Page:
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Clipping Jurors' Wings: New Jury Instructions Say No Tweets

By Tanya Roth, Esq. | Last updated on

The new forms of communication via social media have really taken wing in the courtroom setting. The ABA Law Journal reports that now, not only are judges prohibiting trial tweets, they are moving to codify these prohibitions as well.

As reported in The Blog of Legal Times, the Committee on Court Administration and Case Management, a committee of the Judicial Conference of the United States, has developed additions to the federal model jury instructions specifically to address the new technology. The new instructions not only place limits on tweeting, texting and talking during the trial itself, but also remind jurors they are not allowed to use any kind of technology to do research on the case during trial or deliberations.

The BLT writes that Judge Julie Robinson explained the purpose of the new rules in a memo to district court judges. She writes that the Committee on Court Administration and Case Management has, "developed these instructions to address the increasing incidence of juror use of such devices as cellular telephones or computers to conduct research on the Internet or communicate with others about cases. Such use has resulted in mistrials, exclusion of jurors, and imposition of fines."

A mistrial would certainly be on the list of options if any of the recently reported defendant tweets hit jurors' accounts in cases such as those in Detroit and Pittsburgh. The Pittsburgh Tribune-Review reports that in the Pittsburgh corruption trial of former state Rep. Mike Veon, defendant Stephen Keefer posted such discreet tweets as, "AG's ... R worried about me saying anything bad about [AG] (Tom) Corbett or this phony investigation," until ordered to stop by the judge. He later resumed tweeting until his own attorney told him to shut his beak to prevent potential "chaos."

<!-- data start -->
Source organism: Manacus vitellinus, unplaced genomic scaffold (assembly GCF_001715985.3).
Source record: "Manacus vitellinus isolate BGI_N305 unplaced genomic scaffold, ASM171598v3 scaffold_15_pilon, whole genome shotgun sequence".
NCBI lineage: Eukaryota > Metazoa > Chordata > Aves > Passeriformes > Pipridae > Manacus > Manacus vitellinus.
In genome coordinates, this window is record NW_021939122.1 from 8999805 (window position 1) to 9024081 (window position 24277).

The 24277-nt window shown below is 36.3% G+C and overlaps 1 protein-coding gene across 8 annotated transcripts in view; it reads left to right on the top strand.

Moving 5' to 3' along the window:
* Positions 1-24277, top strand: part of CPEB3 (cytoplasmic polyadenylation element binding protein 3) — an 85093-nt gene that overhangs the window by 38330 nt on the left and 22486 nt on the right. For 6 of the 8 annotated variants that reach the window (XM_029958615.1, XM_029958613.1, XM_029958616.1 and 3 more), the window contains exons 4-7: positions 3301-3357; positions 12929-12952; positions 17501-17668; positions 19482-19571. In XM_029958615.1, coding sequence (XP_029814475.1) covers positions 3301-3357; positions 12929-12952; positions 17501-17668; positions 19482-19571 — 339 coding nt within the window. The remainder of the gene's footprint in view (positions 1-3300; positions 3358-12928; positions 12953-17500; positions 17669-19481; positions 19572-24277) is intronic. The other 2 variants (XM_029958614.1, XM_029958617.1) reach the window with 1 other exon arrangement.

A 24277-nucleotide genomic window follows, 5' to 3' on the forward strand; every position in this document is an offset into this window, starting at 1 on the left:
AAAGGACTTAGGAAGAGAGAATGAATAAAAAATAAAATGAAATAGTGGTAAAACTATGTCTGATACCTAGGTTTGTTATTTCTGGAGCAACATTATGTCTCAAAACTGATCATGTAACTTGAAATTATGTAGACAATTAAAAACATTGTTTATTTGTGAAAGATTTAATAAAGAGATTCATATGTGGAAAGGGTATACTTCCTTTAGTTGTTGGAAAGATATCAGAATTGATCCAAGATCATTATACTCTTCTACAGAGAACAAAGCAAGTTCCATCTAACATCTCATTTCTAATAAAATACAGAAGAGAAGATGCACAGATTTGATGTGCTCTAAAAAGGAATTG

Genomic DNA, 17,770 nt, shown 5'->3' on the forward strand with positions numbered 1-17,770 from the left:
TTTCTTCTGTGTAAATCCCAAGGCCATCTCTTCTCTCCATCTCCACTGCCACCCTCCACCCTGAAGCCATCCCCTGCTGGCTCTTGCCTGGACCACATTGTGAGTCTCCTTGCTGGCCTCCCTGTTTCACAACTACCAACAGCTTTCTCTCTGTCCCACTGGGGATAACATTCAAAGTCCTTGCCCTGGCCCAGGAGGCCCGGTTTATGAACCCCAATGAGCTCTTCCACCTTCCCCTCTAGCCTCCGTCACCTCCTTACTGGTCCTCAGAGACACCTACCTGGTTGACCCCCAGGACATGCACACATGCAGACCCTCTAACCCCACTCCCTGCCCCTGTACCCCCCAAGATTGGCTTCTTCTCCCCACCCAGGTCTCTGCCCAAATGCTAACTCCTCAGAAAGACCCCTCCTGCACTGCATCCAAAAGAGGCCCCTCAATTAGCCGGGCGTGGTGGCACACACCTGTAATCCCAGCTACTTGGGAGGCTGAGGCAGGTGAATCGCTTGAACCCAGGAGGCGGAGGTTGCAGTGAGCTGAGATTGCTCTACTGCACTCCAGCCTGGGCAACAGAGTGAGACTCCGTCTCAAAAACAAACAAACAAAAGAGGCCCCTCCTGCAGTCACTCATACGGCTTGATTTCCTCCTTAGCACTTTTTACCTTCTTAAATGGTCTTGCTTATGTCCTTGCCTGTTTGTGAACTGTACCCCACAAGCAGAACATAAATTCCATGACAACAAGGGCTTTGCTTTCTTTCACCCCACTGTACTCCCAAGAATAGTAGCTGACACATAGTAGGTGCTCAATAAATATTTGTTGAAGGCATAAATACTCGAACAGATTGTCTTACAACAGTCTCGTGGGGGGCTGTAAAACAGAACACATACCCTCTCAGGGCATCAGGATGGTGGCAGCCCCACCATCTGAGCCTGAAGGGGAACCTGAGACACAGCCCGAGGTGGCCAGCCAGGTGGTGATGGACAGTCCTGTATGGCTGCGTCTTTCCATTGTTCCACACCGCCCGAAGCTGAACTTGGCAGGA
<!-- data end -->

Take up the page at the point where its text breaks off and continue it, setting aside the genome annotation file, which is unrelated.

Parallels can be drawn to the controversy over cameras in the courtroom, recently re-ignited by the Prop. 8 trial in California, where District Court Judge Vaughn Walker initially suggested a broadcast of the trial on YouTube. Clearly, the public has a right to know what goes on in the courtroom, balanced against the necessity for a fair and secure trial, but do they have a right to know right now?

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